Gannett recorded a financially regrettable second quarterthe company reported Thursday: major revenue streams dropped, costs increased and a loss of $54 million on revenue of $749 million.
Strong cost-cutting moves are taking place. Media Division Chief Maribel Perez Wadsworth, in a memo to staff, warned of impending layoffs. “In the coming days,” he wrote, “…we will be making necessary but painful staff reductions, eliminating some open positions and roles that will affect valued colleagues.”
Gannett shares, already down about 45% for the year, fell another 28.5% by mid-morning, indicating that Wall Street wasn’t expecting such bad results.
Chief Executive Officer Mike Reed said on a conference call with analysts that the company’s long-term strategy of developing paid digital subscriptions and digital advertising remains sound. But he made no effort to sugarcoat what happened last quarter and is expected for the rest of 2022.
Among the negative factors he cited:
Digital advertising fell short of expectations as companies cut back their hours. Programmatic advertising, priced according to digital traffic rather than subscriptions, was a particular sticking point. Both print circulation and print advertising were off more than expected. Reed said that, in effect, projected losses in the next few years have already been pushed forward to 2022. With consumers pinched, the company is seeing some customers drop out of print because of the high converted into the subscription price. On the cost side, labor shortages and expenses are rising, making it increasingly difficult to deliver printing papers to your home. The cost of newsprint has increased by 31% compared to a year ago. Overall costs showed a small year-on-year increase. Inflationary pressures, economic uncertainty and a possible recession are forecast for the rest of the year, so the operating climate is not expected to improve in the near term.
Among the positives, Reed cited continued growth in the number of paid digital-only subscriptions and the revenue they generate, both up 35% year-on-year. And Gannett’s digital marketing services subsidiary continues to grow.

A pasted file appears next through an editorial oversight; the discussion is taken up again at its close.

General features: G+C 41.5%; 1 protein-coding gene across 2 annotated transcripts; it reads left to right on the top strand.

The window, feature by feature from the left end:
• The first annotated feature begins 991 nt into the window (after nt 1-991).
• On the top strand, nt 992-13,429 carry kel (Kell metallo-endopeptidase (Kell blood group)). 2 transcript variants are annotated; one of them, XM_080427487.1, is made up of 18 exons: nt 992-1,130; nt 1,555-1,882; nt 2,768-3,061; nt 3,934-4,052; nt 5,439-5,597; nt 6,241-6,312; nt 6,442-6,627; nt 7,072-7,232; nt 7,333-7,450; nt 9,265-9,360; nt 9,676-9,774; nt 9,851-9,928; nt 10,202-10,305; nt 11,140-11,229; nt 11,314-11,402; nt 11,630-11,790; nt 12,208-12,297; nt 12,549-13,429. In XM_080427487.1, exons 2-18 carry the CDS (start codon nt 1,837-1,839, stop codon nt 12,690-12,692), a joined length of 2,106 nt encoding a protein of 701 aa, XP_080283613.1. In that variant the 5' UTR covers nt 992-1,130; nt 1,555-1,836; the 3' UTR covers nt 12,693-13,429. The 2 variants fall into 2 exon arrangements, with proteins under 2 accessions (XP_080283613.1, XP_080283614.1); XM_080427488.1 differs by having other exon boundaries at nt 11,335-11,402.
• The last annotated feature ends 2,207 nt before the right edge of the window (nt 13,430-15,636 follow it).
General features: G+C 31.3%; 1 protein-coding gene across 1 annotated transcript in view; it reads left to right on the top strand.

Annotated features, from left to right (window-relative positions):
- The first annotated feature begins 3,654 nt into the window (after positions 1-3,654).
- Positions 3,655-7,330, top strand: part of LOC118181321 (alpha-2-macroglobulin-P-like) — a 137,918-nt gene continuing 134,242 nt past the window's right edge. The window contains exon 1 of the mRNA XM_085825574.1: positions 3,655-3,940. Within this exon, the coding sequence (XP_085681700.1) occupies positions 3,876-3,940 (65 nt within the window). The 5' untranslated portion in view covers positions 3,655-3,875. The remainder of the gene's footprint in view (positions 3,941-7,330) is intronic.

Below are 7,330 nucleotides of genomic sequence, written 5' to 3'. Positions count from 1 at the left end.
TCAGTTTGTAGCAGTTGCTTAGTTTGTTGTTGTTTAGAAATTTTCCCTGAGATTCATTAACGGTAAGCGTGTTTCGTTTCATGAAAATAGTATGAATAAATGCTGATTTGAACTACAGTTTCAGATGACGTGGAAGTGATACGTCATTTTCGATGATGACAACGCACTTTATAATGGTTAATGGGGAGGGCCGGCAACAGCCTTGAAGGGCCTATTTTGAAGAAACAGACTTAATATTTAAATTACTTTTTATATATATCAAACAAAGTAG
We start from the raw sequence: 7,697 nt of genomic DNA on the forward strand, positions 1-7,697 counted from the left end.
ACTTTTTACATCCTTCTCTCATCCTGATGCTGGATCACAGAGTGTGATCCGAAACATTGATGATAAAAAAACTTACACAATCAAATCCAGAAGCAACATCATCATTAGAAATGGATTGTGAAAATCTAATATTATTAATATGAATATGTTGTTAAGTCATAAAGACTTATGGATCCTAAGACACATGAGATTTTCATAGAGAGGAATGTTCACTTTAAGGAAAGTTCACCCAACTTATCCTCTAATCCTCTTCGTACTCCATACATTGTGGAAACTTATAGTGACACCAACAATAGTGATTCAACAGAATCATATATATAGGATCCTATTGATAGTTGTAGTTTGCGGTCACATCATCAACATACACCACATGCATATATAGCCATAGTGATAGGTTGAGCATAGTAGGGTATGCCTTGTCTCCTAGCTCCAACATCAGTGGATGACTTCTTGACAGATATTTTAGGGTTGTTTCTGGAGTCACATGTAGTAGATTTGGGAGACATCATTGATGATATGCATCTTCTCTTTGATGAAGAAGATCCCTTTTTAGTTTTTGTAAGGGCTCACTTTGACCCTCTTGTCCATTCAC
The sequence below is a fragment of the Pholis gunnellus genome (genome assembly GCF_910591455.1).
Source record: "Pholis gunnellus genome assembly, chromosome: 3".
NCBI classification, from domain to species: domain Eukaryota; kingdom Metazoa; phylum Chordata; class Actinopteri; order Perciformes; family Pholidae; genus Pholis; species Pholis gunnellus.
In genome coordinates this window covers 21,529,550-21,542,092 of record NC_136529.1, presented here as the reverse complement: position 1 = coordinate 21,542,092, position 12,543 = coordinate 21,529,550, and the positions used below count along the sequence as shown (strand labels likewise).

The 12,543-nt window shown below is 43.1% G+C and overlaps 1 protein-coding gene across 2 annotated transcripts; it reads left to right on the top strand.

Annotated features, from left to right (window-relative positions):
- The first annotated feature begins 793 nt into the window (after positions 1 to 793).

However, Reed also acknowledged (as he had heard from an informant) that he did exclusive ballyhooed sports betting association with Germany-based Tipico, announced a year ago, has not worked.
Tipico is only licensed to accept wagers on games in two states, Reed said, and the agreement has been amended to allow ventures with other sportsbook companies.
In addition to operating cuts, Reed said, the company hopes to accelerate the sale of real estate assets for the rest of the year and apply the proceeds to pay down debt.
Gannett is one of the few regional newspaper companies (the others being Lee and the Dallas Morning News) that remain public and therefore required to report financial results.
I wondered how representative their issues are of the industry as a whole and asked David Chavern, CEO of the News/Media Alliance, to comment. He answered:
“Advertising is very dependent on GDP, and you’re seeing the effects of our economic slowdown across the media landscape. News publishers are by no means alone in this. I think, however, that we’re better placed than many because the industry already it has strong cost discipline. I haven’t heard anyone panicking. What you’re mainly seeing is an acceleration of the pre-existing transition from print to digital.
“Long term, I think people in the industry still feel good about having more readers than ever. You can build solid businesses around that. In fact, I think we really are come in from many other legacy media industries to figure out how to build successful digital content businesses.
“We need better terms of trade with our dominant digital retailers (especially Google). … There also needs to be things like more evolution of digital product offerings. But at the end of the day, I still feel a lot of focus and energy in the industry”.
My opinion is less optimistic. Except at major national titles like the New York Times, new digital revenue has yet to pick up pace to fully offset print revenue losses. So the last thing the industry needs, after the economic shock of COVID, is another round of revenue impacts and cost pressure.Except for hedge funds, investors have largely lost interest in the regional part of the newspaper industry. In the section of Gannett’s Tuesday conference call set aside for analyst questions, there were none.
The company publishes USA Today and more than 200 regional newspapers. Ironically, these papers just had big hits, as Reed pointed out: The Austin American-Statesman publishing a video about law enforcement delays in the Uvalde shooting and its Columbus and Indianapolis outlets documenting the case of a 10-year-old rape victim who needed to go out of state for an abortion.